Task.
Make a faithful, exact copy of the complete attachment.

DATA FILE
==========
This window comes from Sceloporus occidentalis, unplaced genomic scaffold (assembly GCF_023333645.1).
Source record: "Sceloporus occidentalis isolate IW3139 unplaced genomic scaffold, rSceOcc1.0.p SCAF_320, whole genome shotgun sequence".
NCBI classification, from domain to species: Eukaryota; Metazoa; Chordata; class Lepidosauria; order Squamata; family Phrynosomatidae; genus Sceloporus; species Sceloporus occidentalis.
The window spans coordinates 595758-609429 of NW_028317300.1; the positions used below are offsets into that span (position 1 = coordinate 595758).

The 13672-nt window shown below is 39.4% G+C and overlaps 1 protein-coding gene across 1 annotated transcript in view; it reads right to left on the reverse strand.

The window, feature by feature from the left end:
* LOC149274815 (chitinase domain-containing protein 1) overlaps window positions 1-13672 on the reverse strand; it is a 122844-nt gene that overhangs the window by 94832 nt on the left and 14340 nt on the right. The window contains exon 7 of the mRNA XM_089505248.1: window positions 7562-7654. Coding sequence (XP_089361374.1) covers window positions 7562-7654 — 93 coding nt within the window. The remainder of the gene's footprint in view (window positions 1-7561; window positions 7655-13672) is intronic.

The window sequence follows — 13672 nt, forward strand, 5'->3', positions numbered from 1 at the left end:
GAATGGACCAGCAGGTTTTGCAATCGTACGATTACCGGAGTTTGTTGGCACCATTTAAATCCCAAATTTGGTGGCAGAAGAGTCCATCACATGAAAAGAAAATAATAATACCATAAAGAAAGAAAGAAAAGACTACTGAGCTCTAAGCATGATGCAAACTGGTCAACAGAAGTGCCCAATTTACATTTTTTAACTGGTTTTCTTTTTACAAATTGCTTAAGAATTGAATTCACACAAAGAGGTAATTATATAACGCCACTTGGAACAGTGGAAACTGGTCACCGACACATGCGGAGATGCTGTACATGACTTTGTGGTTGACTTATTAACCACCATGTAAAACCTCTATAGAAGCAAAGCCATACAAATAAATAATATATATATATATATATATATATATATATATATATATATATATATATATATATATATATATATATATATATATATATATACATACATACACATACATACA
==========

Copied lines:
This window comes from Sceloporus occidentalis, unplaced genomic scaffold (assembly GCF_023333645.1).
Source record: "Sceloporus occidentalis isolate IW3139 unplaced genomic scaffold, rSceOcc1.0.p SCAF_320, whole genome shotgun sequence".
NCBI classification, from domain to species: Eukaryota; Metazoa; Chordata; class Lepidosauria; order Squamata; family Phrynosomatidae; genus Sceloporus; species Sceloporus occidentalis.
The window spans coordinates 595758-609429 of NW_028317300.1; the positions used below are offsets into that span (position 1 = coordinate 595758).

The 13672-nt window shown below is 39.4% G+C and overlaps 1 protein-coding gene across 1 annotated transcript in view; it reads right to left on the reverse strand.

The window, feature by feature from the left end:
* LOC149274815 (chitinase domain-containing protein 1) overlaps window positions 1-13672 on the reverse strand; it is a 122844-nt gene that overhangs the window by 94832 nt on the left and 14340 nt on the right. The window contains exon 7 of the mRNA XM_089505248.1: window positions 7562-7654. Coding sequence (XP_089361374.1) covers window positions 7562-7654 — 93 coding nt within the window. The remainder of the gene's footprint in view (window positions 1-7561; window positions 7655-13672) is intronic.

The window sequence follows — 13672 nt, forward strand, 5'->3', positions numbered from 1 at the left end:
GAATGGACCAGCAGGTTTTGCAATCGTACGATTACCGGAGTTTGTTGGCACCATTTAAATCCCAAATTTGGTGGCAGAAGAGTCCATCACATGAAAAGAAAATAATAATACCATAAAGAAAGAAAGAAAAGACTACTGAGCTCTAAGCATGATGCAAACTGGTCAACAGAAGTGCCCAATTTACATTTTTTAACTGGTTTTCTTTTTACAAATTGCTTAAGAATTGAATTCACACAAAGAGGTAATTATATAACGCCACTTGGAACAGTGGAAACTGGTCACCGACACATGCGGAGATGCTGTACATGACTTTGTGGTTGACTTATTAACCACCATGTAAAACCTCTATAGAAGCAAAGCCATACAAATAAATAATATATATATATATATATATATATATATATATATATATATATATATATATATATATATATATATATATATATATATATATACATACATACACATACATACA